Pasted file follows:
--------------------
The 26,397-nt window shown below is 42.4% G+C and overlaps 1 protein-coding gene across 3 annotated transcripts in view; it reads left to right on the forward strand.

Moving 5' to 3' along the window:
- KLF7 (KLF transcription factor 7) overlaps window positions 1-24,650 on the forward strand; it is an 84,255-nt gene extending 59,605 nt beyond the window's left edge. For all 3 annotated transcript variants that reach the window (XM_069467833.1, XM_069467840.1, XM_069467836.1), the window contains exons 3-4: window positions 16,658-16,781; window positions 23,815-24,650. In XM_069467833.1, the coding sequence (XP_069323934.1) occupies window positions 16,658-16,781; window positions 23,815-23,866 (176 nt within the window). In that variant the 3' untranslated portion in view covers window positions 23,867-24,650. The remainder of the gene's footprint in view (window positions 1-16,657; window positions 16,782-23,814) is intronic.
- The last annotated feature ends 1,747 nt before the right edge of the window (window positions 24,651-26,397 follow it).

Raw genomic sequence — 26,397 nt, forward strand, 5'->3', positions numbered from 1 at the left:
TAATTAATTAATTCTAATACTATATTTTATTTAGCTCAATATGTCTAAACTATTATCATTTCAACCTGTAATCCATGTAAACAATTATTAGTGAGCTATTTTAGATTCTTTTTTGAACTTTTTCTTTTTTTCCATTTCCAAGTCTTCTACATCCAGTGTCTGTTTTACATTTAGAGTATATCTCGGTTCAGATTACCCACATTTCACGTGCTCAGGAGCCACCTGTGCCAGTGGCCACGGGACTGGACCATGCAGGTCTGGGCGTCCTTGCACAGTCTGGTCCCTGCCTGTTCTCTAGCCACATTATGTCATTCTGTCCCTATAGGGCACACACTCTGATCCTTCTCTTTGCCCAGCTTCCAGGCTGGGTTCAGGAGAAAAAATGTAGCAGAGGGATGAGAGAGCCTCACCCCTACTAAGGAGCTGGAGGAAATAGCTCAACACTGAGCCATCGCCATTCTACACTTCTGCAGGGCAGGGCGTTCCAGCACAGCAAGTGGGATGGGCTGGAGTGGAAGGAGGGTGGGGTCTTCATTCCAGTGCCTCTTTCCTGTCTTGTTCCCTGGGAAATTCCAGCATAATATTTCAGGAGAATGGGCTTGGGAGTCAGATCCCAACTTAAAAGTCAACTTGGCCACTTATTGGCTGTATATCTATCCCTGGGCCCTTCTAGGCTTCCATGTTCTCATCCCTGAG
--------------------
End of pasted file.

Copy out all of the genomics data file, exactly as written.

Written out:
The 26,397-nt window shown below is 42.4% G+C and overlaps 1 protein-coding gene across 3 annotated transcripts in view; it reads left to right on the forward strand.

Moving 5' to 3' along the window:
- KLF7 (KLF transcription factor 7) overlaps window positions 1-24,650 on the forward strand; it is an 84,255-nt gene extending 59,605 nt beyond the window's left edge. For all 3 annotated transcript variants that reach the window (XM_069467833.1, XM_069467840.1, XM_069467836.1), the window contains exons 3-4: window positions 16,658-16,781; window positions 23,815-24,650. In XM_069467833.1, the coding sequence (XP_069323934.1) occupies window positions 16,658-16,781; window positions 23,815-23,866 (176 nt within the window). In that variant the 3' untranslated portion in view covers window positions 23,867-24,650. The remainder of the gene's footprint in view (window positions 1-16,657; window positions 16,782-23,814) is intronic.
- The last annotated feature ends 1,747 nt before the right edge of the window (window positions 24,651-26,397 follow it).

Raw genomic sequence — 26,397 nt, forward strand, 5'->3', positions numbered from 1 at the left:
TAATTAATTAATTCTAATACTATATTTTATTTAGCTCAATATGTCTAAACTATTATCATTTCAACCTGTAATCCATGTAAACAATTATTAGTGAGCTATTTTAGATTCTTTTTTGAACTTTTTCTTTTTTTCCATTTCCAAGTCTTCTACATCCAGTGTCTGTTTTACATTTAGAGTATATCTCGGTTCAGATTACCCACATTTCACGTGCTCAGGAGCCACCTGTGCCAGTGGCCACGGGACTGGACCATGCAGGTCTGGGCGTCCTTGCACAGTCTGGTCCCTGCCTGTTCTCTAGCCACATTATGTCATTCTGTCCCTATAGGGCACACACTCTGATCCTTCTCTTTGCCCAGCTTCCAGGCTGGGTTCAGGAGAAAAAATGTAGCAGAGGGATGAGAGAGCCTCACCCCTACTAAGGAGCTGGAGGAAATAGCTCAACACTGAGCCATCGCCATTCTACACTTCTGCAGGGCAGGGCGTTCCAGCACAGCAAGTGGGATGGGCTGGAGTGGAAGGAGGGTGGGGTCTTCATTCCAGTGCCTCTTTCCTGTCTTGTTCCCTGGGAAATTCCAGCATAATATTTCAGGAGAATGGGCTTGGGAGTCAGATCCCAACTTAAAAGTCAACTTGGCCACTTATTGGCTGTATATCTATCCCTGGGCCCTTCTAGGCTTCCATGTTCTCATCCCTGAG